“The Conservative Commitment to Wyoming provides a foundation to solve the most pressing issues facing Wyoming today,” the op-ed reads. “By focusing on those things that bring us together, and our common conservative beliefs, we can move Wyoming in a positive direction based on our shared conservative values.”
The recent Stith-Crago op-ed calls on “all conservative legislators in the Wyoming Legislature” to join in a commitment to working collaboratively and bringing “real Wyoming solutions to Wyoming’s problems.”
Stith told Cowboy State Daily he’s cautiously optimistic about being able to work with members of the Freedom Caucus to get legislation passed in 2024.
“I believe they too want to get things done for people in Wyoming,” he said. “Most of the Freedom Caucus is interested in getting things done.”
Can They Do It?
The 2023 legislative session was often marked by stalemate and frustration as members of both caucuses were frequently at loggerheads for particular bills. The five Democrats in the House voted more often with the Wyoming Caucus, but at times also sided with the Freedom Caucus.
Whether few or many bills get passed will be decided by how well compromises and solutions are brokered between the two groups. The 2024 budget session will require a ⅔ majority for any bill to be introduced.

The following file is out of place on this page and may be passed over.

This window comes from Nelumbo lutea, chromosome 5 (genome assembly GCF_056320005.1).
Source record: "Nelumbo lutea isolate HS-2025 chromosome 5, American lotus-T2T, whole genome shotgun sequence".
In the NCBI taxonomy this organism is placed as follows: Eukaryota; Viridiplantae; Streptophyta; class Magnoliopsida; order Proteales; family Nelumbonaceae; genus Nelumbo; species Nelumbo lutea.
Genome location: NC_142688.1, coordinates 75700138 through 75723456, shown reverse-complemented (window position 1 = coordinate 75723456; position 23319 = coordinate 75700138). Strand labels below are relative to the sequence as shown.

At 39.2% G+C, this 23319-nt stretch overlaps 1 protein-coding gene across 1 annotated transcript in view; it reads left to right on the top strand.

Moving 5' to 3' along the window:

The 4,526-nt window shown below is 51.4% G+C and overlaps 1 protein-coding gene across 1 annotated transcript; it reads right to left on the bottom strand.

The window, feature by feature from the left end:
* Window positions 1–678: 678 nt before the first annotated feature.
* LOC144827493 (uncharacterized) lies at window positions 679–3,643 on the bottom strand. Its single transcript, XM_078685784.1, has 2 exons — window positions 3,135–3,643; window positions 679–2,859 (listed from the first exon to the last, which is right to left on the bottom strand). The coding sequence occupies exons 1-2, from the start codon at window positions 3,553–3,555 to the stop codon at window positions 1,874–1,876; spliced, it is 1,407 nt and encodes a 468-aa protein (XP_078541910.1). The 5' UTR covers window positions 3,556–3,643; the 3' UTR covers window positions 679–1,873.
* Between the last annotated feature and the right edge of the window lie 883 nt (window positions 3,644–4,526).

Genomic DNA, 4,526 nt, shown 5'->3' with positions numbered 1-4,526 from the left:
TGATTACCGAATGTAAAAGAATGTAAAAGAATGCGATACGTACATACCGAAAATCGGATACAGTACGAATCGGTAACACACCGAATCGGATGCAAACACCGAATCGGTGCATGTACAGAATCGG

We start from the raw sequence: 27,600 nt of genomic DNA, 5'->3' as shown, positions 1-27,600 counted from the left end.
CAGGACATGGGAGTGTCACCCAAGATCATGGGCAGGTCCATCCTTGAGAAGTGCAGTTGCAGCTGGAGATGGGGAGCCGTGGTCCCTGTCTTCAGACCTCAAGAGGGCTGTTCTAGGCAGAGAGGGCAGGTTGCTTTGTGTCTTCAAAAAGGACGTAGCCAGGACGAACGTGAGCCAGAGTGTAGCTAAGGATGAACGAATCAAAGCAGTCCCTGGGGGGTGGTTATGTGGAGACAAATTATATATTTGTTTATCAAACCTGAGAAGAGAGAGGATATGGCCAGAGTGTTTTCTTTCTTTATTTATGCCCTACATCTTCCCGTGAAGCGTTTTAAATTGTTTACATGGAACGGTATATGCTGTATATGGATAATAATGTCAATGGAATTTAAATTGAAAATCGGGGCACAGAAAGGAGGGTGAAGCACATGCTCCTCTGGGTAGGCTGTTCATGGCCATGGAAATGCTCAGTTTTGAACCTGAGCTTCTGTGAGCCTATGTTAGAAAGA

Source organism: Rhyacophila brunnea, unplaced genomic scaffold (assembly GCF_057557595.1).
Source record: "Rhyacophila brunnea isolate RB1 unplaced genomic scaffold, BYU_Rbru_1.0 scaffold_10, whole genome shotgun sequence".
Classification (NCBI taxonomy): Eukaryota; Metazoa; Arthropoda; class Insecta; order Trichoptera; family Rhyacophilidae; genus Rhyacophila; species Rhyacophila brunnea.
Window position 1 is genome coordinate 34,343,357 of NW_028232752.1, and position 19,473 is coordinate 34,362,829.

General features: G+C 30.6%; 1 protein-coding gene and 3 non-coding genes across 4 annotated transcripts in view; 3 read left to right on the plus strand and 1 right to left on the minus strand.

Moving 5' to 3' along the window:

Western said he’s not naive to the factions and divide that exist in the Wyoming Republican Party, but he hopes the political pressure each lawmaker feels from their constituents to get work done will help push certain bills across the finish line.
“It’s why we have the process we do to debate these issues,” he said.
The 2024 election season, which Western predicts will be “really tough,” will likely start as soon as the legislative session concludes in early March. This may also give legislators a little more urgency to get bills passed and could sway some members to vote differently from how they have in the past on issues like property taxes.
Rep. Steve Harshman, R-Casper, could be one example of this. Harshman recently indicated he will support a property tax cap of some kind, despite expressing some opposition to the concept during the 2023 session.
In his op-ed, Brown issues a plea to find common ground.
“Let’s put the weapons away for a while,” Brown wrote. “Let’s focus on what we can agree on and figure a way to accomplish those goals. Let us all stop bickering and fighting and be thankful that we live in such an amazing state and amazing country.”
Leo Wolfson can be reached at Leo@CowboyStateDaily.com.